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In 1983, Bill Hicks and I were sharing a studio apartment in Burbank, CA. The 80’s comedy boom was beginning, and Bill decided to head back to Houston. I was struggling with the LA open mike scene. Sometimes waiting hours to perform 3 minutes at the Westwood Comedy Store or at a brand new, tiny club on Sunset named The Laugh Factory.

My friend Bill Weber called me and said I should come to Portland for the summer. He was going to house sit for 6 weeks. I could stay with him. What a great opportunity…I could do open mikes in Portland while trashing the house of a complete stranger.

When I got to Portland I found a charming, rainy city with a ton of open mikes. I remember taking the TriMet bus over the brown, rusty Hawthorne bridge that crosses the Willamette river and emerges into downtown. I thought to myself, “I can handle this city. Why should I go back to LA and be frustrated and unknown, when I can be frustrated and unknown in Portland?”

I plunged into the open mike scene and found a loving and creative group who had an absolutely unique combination of unbridled support and gritty competition. Dave Anderson, Mike “Boats” Johnson, JP Linde, Dan Deprez, Dawn Greene, Susan Rice, Art Krug and Robert Jenkins. We all found a link to what our lives would soon be about.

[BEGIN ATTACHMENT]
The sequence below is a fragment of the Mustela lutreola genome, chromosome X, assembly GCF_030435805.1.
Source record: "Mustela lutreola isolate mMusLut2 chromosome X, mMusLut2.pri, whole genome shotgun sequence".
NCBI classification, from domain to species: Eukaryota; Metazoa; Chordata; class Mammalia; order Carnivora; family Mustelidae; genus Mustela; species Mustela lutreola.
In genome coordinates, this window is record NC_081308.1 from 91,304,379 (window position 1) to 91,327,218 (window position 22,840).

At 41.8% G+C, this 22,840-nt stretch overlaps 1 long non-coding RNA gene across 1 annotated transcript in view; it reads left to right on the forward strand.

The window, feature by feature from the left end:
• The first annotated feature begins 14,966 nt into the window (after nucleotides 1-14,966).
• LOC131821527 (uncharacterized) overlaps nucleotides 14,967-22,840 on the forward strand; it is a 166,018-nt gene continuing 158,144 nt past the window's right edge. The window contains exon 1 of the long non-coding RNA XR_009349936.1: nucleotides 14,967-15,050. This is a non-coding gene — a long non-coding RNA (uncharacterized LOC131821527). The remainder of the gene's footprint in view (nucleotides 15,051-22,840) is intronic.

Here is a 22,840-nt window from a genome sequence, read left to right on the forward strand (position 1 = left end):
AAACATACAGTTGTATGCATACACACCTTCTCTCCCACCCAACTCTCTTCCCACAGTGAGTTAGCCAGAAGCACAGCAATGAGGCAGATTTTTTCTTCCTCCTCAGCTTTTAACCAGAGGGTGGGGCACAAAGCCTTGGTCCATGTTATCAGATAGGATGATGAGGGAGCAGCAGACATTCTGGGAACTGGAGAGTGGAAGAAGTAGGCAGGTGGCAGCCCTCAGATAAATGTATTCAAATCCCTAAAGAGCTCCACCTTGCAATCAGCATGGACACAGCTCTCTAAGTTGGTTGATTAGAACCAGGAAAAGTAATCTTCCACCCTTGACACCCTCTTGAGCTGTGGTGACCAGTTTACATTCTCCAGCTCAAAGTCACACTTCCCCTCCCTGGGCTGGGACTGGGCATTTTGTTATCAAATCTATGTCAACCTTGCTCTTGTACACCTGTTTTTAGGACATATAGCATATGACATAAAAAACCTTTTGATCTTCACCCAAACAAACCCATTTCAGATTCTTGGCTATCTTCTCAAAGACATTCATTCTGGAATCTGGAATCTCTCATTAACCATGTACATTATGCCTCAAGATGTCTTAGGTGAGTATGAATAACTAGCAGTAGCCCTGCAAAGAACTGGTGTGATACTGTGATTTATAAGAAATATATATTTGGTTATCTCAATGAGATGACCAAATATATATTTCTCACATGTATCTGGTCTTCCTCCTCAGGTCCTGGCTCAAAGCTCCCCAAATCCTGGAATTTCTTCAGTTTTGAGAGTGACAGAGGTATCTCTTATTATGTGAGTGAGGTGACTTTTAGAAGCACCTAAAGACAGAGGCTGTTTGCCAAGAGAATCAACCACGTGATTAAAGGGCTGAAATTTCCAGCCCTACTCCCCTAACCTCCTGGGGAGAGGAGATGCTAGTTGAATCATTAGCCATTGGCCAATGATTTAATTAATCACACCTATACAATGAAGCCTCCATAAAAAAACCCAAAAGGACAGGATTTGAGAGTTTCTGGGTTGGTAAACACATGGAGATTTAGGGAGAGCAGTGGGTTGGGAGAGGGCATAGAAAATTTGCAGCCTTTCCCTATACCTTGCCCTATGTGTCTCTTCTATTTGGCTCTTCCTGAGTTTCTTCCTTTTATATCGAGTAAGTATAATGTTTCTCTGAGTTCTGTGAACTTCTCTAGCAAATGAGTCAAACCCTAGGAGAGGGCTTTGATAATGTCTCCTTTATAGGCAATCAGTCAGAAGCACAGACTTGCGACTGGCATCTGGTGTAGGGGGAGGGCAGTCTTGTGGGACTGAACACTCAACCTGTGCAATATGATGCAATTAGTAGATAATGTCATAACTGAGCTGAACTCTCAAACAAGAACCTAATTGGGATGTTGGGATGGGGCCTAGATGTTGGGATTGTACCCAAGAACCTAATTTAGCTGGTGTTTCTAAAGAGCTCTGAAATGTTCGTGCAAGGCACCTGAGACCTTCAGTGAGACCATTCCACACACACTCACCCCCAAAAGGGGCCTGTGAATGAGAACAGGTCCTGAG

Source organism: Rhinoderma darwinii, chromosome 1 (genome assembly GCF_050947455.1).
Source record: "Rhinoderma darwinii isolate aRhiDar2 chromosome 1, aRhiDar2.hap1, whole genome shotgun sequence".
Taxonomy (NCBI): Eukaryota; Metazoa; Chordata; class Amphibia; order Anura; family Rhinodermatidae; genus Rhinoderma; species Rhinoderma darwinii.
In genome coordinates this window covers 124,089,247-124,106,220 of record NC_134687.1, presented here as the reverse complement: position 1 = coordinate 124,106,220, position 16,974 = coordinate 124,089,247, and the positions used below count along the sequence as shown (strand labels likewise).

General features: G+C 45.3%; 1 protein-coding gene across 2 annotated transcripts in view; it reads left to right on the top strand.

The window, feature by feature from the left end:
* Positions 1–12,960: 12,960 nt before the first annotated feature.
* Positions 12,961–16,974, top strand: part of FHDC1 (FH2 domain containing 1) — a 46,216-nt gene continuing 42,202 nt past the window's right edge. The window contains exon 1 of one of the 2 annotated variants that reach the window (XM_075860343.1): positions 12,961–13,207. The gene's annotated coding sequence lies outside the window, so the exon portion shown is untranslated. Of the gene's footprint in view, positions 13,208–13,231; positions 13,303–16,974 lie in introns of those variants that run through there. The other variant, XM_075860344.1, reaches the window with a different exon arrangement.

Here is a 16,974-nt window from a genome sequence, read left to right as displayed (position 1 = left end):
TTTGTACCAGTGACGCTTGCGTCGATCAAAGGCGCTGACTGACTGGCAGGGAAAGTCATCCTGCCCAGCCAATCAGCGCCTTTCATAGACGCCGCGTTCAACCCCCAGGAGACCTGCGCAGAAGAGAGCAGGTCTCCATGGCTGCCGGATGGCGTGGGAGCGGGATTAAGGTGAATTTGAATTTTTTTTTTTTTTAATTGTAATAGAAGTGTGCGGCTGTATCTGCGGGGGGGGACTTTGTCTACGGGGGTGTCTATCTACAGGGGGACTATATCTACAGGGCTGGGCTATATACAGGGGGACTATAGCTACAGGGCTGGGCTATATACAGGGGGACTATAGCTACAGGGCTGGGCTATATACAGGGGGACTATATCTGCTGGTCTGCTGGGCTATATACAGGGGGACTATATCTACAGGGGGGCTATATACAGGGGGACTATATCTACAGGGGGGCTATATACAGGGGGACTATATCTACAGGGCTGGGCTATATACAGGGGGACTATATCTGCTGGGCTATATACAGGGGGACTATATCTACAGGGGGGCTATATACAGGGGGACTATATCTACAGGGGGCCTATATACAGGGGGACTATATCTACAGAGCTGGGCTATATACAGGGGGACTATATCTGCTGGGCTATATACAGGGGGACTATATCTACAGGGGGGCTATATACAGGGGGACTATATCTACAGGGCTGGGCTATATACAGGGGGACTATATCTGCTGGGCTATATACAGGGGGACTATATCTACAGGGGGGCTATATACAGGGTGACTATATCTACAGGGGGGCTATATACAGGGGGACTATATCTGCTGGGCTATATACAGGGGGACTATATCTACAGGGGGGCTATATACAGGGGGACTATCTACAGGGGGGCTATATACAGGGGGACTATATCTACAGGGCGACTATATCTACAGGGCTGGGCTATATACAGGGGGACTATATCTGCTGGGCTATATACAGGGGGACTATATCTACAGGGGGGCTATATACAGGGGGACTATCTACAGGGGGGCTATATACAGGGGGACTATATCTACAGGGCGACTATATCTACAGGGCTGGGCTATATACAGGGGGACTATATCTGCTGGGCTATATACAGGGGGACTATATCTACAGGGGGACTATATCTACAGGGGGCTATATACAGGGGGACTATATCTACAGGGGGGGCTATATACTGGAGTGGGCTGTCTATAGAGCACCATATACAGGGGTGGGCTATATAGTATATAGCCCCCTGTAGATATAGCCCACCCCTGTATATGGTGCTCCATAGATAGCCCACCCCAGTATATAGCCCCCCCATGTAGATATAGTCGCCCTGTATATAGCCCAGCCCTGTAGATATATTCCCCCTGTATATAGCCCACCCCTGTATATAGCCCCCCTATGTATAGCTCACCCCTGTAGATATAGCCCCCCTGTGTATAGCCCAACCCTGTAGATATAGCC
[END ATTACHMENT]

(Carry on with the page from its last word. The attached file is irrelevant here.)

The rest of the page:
Before long we had all graduated to local headliners fueled by a crazy group of fans who loved this brand-new irreverent form of stand up. This was before Evening at the Improv and chain comedy clubs.

I made Portland my home, but spent most of the time on the road.
Cutting my teeth as a middle act all over the US.  Mostly in Nebraska, however. All while raising two wonderful children.

This was so long ago that my first CD, “Weird State,” was printed on cassette.

In 1998, Dave Anderson and I found an opportunity to do talk radio in Portland. I stopped doing stand-up as Dave and I tried to make our mark in talk radio. This was in 2000. Which featured the most contentious election in history. In an awesome stroke of irony, the day the Supreme Court gave the election to Bush, KXL decided to let us go.

I was suddenly without a job and hadn’t performed stand up in a year. I had no choice than to throw myself back into stand up. Maybe that Renton gig wasn’t so bad.

Within a year I had experienced my most creative period. Winding up with a development deal with the company who created Gilmore Girls. I did road work, I traveled to Edinburgh to do the Fringe Festival, went to Afghanistan to entertain troops (US Troops).